I suppose that the photo might have been taken in the late 1960s, or else sometime during the 1970s.

As for location, that is the back of the home that my mother shared with her husband Alex ─ who was likely the photographer.

That little house no longer exists, but its address in the Kennedy Heights area of Surrey was 12106 - 90th Avenue.

Yesterday I included a link to an article reporting on a study that noticed how there seemed to be increased incidences of type 2 diabetes in people who drink fluoridated water as compared to people who do not have to suffer from fluoridation. 

There is also a study that has found that increased incidences in type 1 diabetes may be linked to the courses of antibiotics that children so often are administered.

The antibiotics kill off much of the essential microbiota, and this leads to less diversity in the beneficial organisms within the intestines, and even to impaired immune systems in the children.

Apparently in healthy children, there are beneficial gut microbes that somehow "train" the body's immune system not to attack itself ─ they restrain immune reactions.  But with these magnificent microbes killed off, it's possible that this can lead to the body attacking its own pancreatic cells and destroying those which produce insulin. 

The study involved experimenting with mice, and obviously not children; but the concept for the experiments is legitimate.

I want to finish up ─ my afternoon is advancing far too rapidly.  You can learn more about this study and its findings by referring to the following two reports:



Clearly, we've got to cut way back on the amount of antibiotics that we are being exposed to!  Too many are frivolously prescribed by medical professionals who are harried and/or just shortsighted.


Here to close today's post is an entry from my journal of 41 years ago when I was 25 years old, and living in a basement housekeeping unit in New Westminster.

The room I had was being rented in a house located on Ninth Street at Third Avenue.

The evening before, I had retired to bed at 7:40 p.m.  

I normally worked each Friday as a truck swamper on the blue pick-up truck of a New Westminster charitable organization called S.A.N.E. (Self Aid Never Ends) that was then located in a building that existed roughly where the New Westminster SkyTrain Station now empties out onto Carnarvon Street.

S.A.N.E. today is known as Fraserside Community Services Society.

I had agreed to come in on this special day to help move a woman.
TUESDAY, September 2, 1975

I got up before 4:00 a.m.

I left just after 4:30 a.m. for 11 laps at the school track; there were 2 guys in the bleachers for half my run.

I lied down from about 8:00 a.m. - 9:15 a.m., feeling rather burny-eyed from insufficient sleep.

I reported in at S.A.N.E. as I agreed to 8 days ago to assist move Shirley; but she wasn't prepared as yet.

Till lunch, the only work on the truck I had to do was deliver a dresser.

Esther is back, and I am her sole swamper; we thought we were faced with the task of moving the folk below Howie, but they had enough guys that they loaded and unloaded the 2 loads.

Walking up McInnes at lunch, Howie caught me, and I listened to his woes for a while.  Thus, my lunch was extended to about 1 hour.  It consisted of Harvest Crunch.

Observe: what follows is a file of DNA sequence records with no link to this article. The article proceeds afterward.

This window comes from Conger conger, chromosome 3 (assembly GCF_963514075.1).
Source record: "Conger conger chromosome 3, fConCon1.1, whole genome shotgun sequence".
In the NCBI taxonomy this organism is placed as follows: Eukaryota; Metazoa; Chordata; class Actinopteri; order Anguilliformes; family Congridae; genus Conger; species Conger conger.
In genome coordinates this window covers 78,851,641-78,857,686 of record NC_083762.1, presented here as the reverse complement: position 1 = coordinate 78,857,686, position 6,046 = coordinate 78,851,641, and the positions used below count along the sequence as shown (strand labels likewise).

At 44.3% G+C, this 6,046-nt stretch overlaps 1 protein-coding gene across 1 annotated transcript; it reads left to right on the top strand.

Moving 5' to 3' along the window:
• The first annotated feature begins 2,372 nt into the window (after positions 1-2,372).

Back at S.A.N.E. Gordie worked long enough to complete a trip to the dump.

I was discharged about 4:15 p.m.

This morning I saw Allan Olson by the store at Royal & 10th; he was with a girl, likely the one he usually has been seen with.

Safeway was open today, and I tried a Shop-easy in Sapperton, but neither place had any stewing chickens.

I encountered Jamie on my way home.

I have a huge inflamed development on the right side of my throat that is disturbing me; it arose yesterday, but sure matured today.

Bed at 8:40 p.m.
As I sit here at 66 years of age, I can barely believe that I rose that early, went to the school track at New Westminster Secondary to run 11 laps, and then later on reported to S.A.N.E. with the understanding that I would be confronted with a moving job.

I am going to have to learn in an upcoming journal entry if the woman moving was Shirley Johnston.  If indeed it was her, then I was to be involved in that job when finally it did happen.

Esther St. Jean was usually my driver on the S.A.N.E. truck ─ Esther was a sweetheart in her early 40s.

I can't claim any longer to remember just who "Howie" or "Gordie" were, but one of them was quite an odd character prone to improbable bombast and highly exaggerated notions of cash value.

And since I cannot recall "Howie," I certainly have no idea now where it was that he lived.  Undoubtedly, though, it was a big relief to Esther and I that the moving job that we did have was shouldered by a number of involved helpers. 

I wonder when it was that I was able to visit Shop Easy in Sapperton?  Perhaps it was while we were making the trip to the dump.  That specific Shop Easy was an outlet of a supermarket chain, but I'm unsure if the Shop Easy Foods of today is that very same chain.

I often went back to my room for lunch, and I evidently did so this day.  I loved Quaker Harvest Crunch back then, but I would never touch the stuff today.  I used to think that anything that was granola-like just had to be healthy.

The name Allan Olson or Alan Olsen or however it would have been spelled is so familiar to me, yet I cannot bring the soul to mind who actually belonged to that name. 

I now have no memory of a "Jamie," either.

Anyway, I put in my day ─ monstrous developing pimple on the side of my throat notwithstanding.

Before closing, I want to mention that I considered going out into the backyard early this afternoon to enjoy some unexpected sunshine, but that accursed hound beyond the backyard fence was barking and baying. 

As I type these words at 6:10 p.m., it has been carrying on for over eight bloody hours.  I wish that thing nothing but the silence of death ─ it has tortured me with its booming, penetrating noise for over three years. 

Unexpected sunshine early in the afternoon...rain showers in the latter afternoon.  I expect more will come this evening.